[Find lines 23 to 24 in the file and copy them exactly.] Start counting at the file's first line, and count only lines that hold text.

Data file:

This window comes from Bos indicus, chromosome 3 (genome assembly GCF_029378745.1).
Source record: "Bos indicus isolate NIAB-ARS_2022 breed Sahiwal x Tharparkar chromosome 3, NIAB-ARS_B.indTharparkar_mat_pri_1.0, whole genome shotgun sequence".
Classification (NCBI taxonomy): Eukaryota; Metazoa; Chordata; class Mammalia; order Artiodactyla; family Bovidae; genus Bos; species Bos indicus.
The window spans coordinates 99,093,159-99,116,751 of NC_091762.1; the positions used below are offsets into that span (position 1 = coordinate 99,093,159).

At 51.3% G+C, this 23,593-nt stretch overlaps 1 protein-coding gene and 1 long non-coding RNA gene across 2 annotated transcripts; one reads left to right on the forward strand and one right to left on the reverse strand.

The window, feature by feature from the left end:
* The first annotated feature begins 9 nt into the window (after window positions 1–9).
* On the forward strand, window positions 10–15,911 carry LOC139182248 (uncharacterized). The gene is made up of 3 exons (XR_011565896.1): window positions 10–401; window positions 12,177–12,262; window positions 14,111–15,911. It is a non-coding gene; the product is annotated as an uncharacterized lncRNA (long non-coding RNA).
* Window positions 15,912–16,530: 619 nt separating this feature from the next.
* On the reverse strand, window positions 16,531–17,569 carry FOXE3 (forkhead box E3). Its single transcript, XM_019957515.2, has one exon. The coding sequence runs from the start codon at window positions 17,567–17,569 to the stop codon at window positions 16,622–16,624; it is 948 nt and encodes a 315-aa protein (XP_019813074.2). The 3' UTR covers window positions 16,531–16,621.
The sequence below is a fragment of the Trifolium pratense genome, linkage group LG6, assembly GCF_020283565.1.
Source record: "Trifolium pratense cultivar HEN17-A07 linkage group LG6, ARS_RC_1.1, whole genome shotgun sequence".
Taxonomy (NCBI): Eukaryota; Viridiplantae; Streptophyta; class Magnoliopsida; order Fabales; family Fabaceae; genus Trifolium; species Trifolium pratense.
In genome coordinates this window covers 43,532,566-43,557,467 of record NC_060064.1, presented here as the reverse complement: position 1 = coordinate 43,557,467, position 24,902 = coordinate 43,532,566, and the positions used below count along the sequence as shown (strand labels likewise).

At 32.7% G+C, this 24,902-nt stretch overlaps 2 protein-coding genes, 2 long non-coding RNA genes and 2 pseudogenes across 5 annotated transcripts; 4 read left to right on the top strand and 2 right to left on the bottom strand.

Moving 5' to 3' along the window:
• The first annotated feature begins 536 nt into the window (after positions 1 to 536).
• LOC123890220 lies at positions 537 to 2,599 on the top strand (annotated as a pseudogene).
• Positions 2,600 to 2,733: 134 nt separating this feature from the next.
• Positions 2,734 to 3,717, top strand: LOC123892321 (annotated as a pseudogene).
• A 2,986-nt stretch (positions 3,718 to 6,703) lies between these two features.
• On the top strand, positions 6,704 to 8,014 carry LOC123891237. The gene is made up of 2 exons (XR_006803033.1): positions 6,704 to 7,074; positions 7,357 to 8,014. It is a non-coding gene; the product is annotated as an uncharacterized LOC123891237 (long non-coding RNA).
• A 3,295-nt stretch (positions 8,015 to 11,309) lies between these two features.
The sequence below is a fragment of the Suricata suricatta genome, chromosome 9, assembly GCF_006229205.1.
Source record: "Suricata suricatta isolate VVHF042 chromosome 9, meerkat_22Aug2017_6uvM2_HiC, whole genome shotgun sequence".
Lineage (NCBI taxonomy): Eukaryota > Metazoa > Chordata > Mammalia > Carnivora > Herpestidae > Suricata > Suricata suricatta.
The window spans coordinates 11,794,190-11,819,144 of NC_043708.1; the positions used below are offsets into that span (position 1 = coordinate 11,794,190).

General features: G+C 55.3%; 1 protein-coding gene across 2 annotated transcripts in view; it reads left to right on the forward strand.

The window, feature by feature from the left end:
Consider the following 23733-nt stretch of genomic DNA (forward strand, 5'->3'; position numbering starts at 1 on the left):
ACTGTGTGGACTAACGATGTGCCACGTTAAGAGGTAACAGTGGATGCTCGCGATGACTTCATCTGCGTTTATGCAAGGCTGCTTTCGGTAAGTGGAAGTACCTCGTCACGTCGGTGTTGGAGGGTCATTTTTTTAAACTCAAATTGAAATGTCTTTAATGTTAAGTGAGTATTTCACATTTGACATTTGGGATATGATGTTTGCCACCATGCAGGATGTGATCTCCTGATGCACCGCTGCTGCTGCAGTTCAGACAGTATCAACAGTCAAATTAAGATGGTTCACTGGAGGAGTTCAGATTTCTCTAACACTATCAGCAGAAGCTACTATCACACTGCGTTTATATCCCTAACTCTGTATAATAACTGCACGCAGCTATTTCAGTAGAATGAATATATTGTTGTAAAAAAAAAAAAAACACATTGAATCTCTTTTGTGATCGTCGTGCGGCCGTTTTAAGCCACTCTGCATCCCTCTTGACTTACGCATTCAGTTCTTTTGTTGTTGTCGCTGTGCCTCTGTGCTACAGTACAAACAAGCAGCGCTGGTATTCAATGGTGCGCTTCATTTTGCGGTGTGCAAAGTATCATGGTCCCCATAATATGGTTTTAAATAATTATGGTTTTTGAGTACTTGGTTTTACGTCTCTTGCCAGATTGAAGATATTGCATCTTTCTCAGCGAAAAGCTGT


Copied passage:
• A 3,295-nt stretch (positions 8,015 to 11,309) lies between these two features.
The sequence below is a fragment of the Suricata suricatta genome, chromosome 9, assembly GCF_006229205.1.